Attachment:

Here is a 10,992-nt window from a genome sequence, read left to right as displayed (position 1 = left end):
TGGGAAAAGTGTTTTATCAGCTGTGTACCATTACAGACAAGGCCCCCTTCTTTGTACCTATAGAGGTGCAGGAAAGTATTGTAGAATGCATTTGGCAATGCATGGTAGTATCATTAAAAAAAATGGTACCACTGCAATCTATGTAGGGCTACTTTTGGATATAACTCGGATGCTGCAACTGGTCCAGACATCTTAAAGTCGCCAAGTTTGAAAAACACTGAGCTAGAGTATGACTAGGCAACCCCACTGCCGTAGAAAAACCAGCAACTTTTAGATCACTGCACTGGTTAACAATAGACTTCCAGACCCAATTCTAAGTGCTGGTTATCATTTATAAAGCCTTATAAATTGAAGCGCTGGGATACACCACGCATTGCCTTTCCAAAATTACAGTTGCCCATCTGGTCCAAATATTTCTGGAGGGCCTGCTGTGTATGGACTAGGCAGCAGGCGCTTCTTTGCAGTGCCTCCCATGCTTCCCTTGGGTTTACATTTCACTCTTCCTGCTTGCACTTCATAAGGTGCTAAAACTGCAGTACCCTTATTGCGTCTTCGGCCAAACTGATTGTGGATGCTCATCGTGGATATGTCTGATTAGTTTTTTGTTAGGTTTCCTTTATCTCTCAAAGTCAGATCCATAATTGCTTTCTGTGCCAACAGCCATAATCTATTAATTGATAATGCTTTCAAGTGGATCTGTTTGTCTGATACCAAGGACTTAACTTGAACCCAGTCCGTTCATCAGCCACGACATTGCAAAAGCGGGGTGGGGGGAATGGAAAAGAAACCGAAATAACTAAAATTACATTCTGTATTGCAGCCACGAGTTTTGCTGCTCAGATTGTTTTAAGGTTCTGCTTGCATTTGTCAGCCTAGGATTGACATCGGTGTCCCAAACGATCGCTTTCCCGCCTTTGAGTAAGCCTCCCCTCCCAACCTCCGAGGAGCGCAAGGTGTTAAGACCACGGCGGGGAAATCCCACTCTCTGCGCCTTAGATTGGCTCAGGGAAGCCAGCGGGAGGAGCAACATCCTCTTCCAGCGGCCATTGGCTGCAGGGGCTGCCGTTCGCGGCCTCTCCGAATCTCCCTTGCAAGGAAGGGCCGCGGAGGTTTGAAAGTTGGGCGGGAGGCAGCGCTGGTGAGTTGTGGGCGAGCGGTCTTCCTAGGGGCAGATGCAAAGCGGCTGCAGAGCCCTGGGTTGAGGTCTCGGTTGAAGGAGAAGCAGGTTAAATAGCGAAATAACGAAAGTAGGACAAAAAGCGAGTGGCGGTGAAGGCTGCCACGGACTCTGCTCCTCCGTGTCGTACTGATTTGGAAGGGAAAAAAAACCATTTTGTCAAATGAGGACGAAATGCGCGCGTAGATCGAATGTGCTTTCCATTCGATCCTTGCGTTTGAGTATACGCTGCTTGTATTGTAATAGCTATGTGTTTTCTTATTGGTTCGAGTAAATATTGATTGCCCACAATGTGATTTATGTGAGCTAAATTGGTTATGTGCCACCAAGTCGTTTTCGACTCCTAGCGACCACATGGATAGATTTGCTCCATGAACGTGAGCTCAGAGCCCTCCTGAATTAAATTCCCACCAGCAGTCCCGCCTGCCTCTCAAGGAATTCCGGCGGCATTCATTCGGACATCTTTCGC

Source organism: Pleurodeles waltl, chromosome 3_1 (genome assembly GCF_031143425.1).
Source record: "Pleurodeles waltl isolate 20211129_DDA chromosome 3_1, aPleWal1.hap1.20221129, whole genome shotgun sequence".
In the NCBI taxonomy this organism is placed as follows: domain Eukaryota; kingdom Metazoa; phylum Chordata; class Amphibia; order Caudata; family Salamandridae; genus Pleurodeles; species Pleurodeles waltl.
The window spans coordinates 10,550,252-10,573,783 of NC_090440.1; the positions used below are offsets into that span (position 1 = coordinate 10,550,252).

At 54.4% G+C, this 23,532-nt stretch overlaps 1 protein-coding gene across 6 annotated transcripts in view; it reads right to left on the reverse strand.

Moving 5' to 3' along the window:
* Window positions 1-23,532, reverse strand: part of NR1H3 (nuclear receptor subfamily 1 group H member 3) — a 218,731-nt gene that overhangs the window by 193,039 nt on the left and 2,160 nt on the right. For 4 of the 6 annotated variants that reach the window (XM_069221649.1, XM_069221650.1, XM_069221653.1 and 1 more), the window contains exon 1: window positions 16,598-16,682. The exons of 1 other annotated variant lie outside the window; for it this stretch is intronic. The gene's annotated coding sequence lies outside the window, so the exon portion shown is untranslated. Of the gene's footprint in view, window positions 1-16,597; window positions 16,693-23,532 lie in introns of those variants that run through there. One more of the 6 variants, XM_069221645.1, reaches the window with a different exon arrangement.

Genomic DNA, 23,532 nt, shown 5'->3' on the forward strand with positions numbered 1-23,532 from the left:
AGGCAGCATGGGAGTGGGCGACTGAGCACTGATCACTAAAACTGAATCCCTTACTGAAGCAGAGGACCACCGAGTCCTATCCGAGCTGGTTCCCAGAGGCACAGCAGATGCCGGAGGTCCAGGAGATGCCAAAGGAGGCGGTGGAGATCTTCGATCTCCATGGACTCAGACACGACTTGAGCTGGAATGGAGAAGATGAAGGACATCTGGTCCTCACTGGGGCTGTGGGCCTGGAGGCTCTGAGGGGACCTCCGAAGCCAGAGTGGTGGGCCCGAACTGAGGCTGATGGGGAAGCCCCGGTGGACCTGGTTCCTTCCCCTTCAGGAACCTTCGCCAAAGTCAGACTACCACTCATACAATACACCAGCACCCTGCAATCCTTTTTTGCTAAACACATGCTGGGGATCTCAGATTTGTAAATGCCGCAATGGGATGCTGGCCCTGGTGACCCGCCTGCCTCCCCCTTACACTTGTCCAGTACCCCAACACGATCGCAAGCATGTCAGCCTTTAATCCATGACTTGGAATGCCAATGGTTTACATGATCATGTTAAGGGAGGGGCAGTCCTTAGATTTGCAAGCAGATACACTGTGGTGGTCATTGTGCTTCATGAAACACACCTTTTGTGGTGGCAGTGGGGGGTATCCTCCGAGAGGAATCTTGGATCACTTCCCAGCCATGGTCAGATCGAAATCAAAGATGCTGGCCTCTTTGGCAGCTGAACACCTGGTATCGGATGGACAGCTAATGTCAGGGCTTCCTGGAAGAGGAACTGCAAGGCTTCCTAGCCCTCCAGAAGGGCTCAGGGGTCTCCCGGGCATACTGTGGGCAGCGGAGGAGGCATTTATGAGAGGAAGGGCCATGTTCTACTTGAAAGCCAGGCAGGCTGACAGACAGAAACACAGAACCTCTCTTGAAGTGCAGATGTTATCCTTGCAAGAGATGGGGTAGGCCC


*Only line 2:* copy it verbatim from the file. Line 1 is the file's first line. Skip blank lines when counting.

TGGGAAAAGTGTTTTATCAGCTGTGTACCATTACAGACAAGGCCCCCTTCTTTGTACCTATAGAGGTGCAGGAAAGTATTGTAGAATGCATTTGGCAATGCATGGTAGTATCATTAAAAAAAATGGTACCACTGCAATCTATGTAGGGCTACTTTTGGATATAACTCGGATGCTGCAACTGGTCCAGACATCTTAAAGTCGCCAAGTTTGAAAAACACTGAGCTAGAGTATGACTAGGCAACCCCACTGCCGTAGAAAAACCAGCAACTTTTAGATCACTGCACTGGTTAACAATAGACTTCCAGACCCAATTCTAAGTGCTGGTTATCATTTATAAAGCCTTATAAATTGAAGCGCTGGGATACACCACGCATTGCCTTTCCAAAATTACAGTTGCCCATCTGGTCCAAATATTTCTGGAGGGCCTGCTGTGTATGGACTAGGCAGCAGGCGCTTCTTTGCAGTGCCTCCCATGCTTCCCTTGGGTTTACATTTCACTCTTCCTGCTTGCACTTCATAAGGTGCTAAAACTGCAGTACCCTTATTGCGTCTTCGGCCAAACTGATTGTGGATGCTCATCGTGGATATGTCTGATTAGTTTTTTGTTAGGTTTCCTTTATCTCTCAAAGTCAGATCCATAATTGCTTTCTGTGCCAACAGCCATAATCTATTAATTGATAATGCTTTCAAGTGGATCTGTTTGTCTGATACCAAGGACTTAACTTGAACCCAGTCCGTTCATCAGCCACGACATTGCAAAAGCGGGGTGGGGGGAATGGAAAAGAAACCGAAATAACTAAAATTACATTCTGTATTGCAGCCACGAGTTTTGCTGCTCAGATTGTTTTAAGGTTCTGCTTGCATTTGTCAGCCTAGGATTGACATCGGTGTCCCAAACGATCGCTTTCCCGCCTTTGAGTAAGCCTCCCCTCCCAACCTCCGAGGAGCGCAAGGTGTTAAGACCACGGCGGGGAAATCCCACTCTCTGCGCCTTAGATTGGCTCAGGGAAGCCAGCGGGAGGAGCAACATCCTCTTCCAGCGGCCATTGGCTGCAGGGGCTGCCGTTCGCGGCCTCTCCGAATCTCCCTTGCAAGGAAGGGCCGCGGAGGTTTGAAAGTTGGGCGGGAGGCAGCGCTGGTGAGTTGTGGGCGAGCGGTCTTCCTAGGGGCAGATGCAAAGCGGCTGCAGAGCCCTGGGTTGAGGTCTCGGTTGAAGGAGAAGCAGGTTAAATAGCGAAATAACGAAAGTAGGACAAAAAGCGAGTGGCGGTGAAGGCTGCCACGGACTCTGCTCCTCCGTGTCGTACTGATTTGGAAGGGAAAAAAAACCATTTTGTCAAATGAGGACGAAATGCGCGCGTAGATCGAATGTGCTTTCCATTCGATCCTTGCGTTTGAGTATACGCTGCTTGTATTGTAATAGCTATGTGTTTTCTTATTGGTTCGAGTAAATATTGATTGCCCACAATGTGATTTATGTGAGCTAAATTGGTTATGTGCCACCAAGTCGTTTTCGACTCCTAGCGACCACATGGATAGATTTGCTCCATGAACGTGAGCTCAGAGCCCTCCTGAATTAAATTCCCACCAGCAGTCCCGCCTGCCTCTCAAGGAATTCCGGCGGCATTCATTCGGACATCTTTCGC